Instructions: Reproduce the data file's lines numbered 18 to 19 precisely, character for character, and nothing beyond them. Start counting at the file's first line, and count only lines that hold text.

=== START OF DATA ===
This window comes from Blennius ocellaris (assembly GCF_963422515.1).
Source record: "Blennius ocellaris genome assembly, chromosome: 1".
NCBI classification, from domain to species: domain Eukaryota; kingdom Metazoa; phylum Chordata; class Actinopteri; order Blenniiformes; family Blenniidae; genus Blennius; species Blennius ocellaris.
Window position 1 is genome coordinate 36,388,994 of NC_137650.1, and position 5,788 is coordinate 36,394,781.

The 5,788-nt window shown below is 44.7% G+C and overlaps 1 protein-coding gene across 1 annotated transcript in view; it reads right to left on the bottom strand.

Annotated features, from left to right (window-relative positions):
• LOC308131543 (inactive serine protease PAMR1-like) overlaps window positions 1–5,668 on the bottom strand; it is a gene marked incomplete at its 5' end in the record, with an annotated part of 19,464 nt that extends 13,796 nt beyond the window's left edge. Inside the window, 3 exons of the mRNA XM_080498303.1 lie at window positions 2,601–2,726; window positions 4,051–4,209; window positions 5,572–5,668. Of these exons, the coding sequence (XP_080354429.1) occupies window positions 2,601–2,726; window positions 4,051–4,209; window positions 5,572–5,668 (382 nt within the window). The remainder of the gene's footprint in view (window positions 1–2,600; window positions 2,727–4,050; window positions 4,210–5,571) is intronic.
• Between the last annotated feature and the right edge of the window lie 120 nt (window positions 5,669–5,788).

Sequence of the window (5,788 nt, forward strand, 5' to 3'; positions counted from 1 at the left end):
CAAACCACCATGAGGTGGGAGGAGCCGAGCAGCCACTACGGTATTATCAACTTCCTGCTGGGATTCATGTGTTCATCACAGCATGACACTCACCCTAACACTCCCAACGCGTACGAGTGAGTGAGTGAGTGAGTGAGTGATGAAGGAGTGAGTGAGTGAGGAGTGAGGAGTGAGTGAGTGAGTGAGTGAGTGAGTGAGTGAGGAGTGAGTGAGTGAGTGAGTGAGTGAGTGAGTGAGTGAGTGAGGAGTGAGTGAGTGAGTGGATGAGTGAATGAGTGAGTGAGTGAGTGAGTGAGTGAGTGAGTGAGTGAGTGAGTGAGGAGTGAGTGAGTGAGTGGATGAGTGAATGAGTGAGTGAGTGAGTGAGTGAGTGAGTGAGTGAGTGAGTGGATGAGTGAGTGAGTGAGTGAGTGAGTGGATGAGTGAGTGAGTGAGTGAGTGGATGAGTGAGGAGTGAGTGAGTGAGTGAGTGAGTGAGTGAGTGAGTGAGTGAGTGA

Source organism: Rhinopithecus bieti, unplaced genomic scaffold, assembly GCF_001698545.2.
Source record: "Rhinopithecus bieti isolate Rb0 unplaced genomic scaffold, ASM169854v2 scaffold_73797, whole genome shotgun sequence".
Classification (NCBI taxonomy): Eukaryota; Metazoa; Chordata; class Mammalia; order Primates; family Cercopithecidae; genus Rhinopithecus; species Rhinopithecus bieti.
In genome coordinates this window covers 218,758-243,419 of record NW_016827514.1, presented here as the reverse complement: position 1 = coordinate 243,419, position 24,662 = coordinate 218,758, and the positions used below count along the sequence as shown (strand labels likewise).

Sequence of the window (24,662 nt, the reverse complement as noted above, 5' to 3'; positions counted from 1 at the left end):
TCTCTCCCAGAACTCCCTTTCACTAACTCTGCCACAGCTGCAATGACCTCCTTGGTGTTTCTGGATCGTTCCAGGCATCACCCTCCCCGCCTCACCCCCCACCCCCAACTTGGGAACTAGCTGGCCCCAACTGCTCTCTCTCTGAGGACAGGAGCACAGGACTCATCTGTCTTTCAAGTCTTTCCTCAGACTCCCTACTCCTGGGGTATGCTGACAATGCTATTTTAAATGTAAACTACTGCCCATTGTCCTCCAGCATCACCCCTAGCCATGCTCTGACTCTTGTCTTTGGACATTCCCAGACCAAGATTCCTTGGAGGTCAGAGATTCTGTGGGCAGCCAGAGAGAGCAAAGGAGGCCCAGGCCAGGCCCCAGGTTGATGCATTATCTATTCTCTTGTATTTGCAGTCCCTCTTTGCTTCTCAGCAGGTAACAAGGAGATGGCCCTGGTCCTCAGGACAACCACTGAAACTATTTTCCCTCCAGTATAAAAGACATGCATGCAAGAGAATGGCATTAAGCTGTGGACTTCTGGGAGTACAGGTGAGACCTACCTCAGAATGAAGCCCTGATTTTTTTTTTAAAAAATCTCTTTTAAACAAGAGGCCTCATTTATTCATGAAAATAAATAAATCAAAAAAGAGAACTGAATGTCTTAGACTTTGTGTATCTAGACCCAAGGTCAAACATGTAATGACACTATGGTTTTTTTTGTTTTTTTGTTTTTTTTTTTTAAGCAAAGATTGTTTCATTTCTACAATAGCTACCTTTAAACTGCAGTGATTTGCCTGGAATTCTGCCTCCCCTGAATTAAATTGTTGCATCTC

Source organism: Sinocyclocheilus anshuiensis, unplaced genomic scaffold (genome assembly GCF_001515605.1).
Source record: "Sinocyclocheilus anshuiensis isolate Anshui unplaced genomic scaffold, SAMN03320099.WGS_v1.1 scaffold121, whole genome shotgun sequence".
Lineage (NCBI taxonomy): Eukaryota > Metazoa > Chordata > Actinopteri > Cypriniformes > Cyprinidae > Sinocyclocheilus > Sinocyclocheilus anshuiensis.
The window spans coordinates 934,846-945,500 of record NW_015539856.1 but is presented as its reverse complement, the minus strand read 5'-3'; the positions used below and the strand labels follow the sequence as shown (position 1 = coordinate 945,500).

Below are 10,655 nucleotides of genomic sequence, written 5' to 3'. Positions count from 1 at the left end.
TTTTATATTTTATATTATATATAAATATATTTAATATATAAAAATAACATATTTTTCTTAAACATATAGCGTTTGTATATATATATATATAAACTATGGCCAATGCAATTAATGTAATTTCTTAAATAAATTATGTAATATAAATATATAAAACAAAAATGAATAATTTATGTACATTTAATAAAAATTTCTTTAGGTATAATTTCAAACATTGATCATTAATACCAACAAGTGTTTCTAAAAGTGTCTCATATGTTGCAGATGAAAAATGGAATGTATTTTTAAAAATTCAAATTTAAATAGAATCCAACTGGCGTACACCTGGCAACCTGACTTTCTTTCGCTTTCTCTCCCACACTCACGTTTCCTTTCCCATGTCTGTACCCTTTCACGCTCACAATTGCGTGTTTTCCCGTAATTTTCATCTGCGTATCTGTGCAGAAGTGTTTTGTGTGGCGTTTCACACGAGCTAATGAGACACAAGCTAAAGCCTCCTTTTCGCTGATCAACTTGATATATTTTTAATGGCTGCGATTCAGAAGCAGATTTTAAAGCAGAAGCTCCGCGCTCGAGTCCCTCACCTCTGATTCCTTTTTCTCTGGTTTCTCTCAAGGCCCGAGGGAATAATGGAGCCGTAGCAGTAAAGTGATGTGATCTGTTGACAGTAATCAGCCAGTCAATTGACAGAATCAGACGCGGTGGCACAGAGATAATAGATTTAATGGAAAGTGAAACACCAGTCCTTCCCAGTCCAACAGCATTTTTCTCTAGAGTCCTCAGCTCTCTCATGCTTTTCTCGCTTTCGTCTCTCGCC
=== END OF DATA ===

Source record: "Sinocyclocheilus anshuiensis isolate Anshui unplaced genomic scaffold, SAMN03320099.WGS_v1.1 scaffold121, whole genome shotgun sequence".
Lineage (NCBI taxonomy): Eukaryota > Metazoa > Chordata > Actinopteri > Cypriniformes > Cyprinidae > Sinocyclocheilus > Sinocyclocheilus anshuiensis.